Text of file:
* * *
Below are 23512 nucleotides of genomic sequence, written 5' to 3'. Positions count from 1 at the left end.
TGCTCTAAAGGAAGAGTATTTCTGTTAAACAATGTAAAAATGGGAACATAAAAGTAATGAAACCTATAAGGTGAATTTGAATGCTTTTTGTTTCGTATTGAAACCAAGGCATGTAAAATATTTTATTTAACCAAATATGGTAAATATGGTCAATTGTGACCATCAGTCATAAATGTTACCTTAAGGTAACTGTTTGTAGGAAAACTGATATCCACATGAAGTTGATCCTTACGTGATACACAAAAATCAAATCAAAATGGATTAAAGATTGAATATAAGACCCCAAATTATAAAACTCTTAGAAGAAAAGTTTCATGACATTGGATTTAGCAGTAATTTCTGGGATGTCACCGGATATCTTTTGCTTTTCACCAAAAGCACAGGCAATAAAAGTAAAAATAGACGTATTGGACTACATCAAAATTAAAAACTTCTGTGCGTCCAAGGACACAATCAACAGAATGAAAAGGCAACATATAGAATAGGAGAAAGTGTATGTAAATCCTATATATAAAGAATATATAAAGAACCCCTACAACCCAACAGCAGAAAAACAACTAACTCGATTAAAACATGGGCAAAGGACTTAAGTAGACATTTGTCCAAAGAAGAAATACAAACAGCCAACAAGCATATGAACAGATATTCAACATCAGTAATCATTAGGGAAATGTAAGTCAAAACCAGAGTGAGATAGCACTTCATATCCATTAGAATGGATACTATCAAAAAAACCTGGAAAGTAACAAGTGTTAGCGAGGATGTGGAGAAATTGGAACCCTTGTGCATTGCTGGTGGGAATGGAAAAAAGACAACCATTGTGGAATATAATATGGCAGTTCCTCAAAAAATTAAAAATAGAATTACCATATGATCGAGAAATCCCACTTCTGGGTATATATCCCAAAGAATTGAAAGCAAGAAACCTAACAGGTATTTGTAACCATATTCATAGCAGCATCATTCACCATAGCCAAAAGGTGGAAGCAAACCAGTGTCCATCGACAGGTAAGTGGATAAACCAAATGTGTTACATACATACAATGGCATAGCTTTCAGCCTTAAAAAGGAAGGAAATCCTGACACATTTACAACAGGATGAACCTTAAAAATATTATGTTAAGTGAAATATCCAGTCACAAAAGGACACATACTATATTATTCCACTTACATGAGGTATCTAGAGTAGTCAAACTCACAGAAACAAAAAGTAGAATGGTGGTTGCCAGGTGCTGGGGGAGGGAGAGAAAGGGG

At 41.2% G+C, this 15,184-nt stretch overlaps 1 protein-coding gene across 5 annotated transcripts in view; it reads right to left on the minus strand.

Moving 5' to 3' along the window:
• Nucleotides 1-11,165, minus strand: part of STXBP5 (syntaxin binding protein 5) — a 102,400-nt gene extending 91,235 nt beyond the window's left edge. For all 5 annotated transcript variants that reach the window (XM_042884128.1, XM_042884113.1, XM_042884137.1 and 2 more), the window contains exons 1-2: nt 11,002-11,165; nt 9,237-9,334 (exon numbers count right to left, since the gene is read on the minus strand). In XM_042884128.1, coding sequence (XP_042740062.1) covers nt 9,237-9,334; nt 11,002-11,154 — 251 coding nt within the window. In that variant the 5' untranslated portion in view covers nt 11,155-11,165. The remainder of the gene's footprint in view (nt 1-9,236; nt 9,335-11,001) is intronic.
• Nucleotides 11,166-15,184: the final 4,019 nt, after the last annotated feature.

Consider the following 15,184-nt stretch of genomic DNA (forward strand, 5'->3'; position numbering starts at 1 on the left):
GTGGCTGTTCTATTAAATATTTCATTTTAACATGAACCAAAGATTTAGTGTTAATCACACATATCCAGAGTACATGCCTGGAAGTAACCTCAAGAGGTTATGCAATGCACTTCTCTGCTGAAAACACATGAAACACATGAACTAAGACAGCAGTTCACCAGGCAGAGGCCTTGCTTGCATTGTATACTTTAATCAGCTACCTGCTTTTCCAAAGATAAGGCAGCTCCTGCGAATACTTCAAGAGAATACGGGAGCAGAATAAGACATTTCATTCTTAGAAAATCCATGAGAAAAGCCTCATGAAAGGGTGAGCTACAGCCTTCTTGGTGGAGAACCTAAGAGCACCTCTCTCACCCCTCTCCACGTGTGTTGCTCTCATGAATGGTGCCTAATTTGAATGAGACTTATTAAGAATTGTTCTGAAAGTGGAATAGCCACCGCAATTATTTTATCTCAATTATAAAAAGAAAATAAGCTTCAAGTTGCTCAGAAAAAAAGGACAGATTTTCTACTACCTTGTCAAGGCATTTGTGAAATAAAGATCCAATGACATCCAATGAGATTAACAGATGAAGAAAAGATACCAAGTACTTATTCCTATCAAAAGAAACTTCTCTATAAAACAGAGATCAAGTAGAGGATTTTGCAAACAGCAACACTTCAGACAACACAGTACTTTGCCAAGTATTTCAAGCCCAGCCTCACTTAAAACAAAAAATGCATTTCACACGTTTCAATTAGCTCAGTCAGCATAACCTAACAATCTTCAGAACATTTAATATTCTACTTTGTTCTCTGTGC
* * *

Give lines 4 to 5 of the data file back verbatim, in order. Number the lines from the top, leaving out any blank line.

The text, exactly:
Moving 5' to 3' along the window:
• Nucleotides 1-11,165, minus strand: part of STXBP5 (syntaxin binding protein 5) — a 102,400-nt gene extending 91,235 nt beyond the window's left edge. For all 5 annotated transcript variants that reach the window (XM_042884128.1, XM_042884113.1, XM_042884137.1 and 2 more), the window contains exons 1-2: nt 11,002-11,165; nt 9,237-9,334 (exon numbers count right to left, since the gene is read on the minus strand). In XM_042884128.1, coding sequence (XP_042740062.1) covers nt 9,237-9,334; nt 11,002-11,154 — 251 coding nt within the window. In that variant the 5' untranslated portion in view covers nt 11,155-11,165. The remainder of the gene's footprint in view (nt 1-9,236; nt 9,335-11,001) is intronic.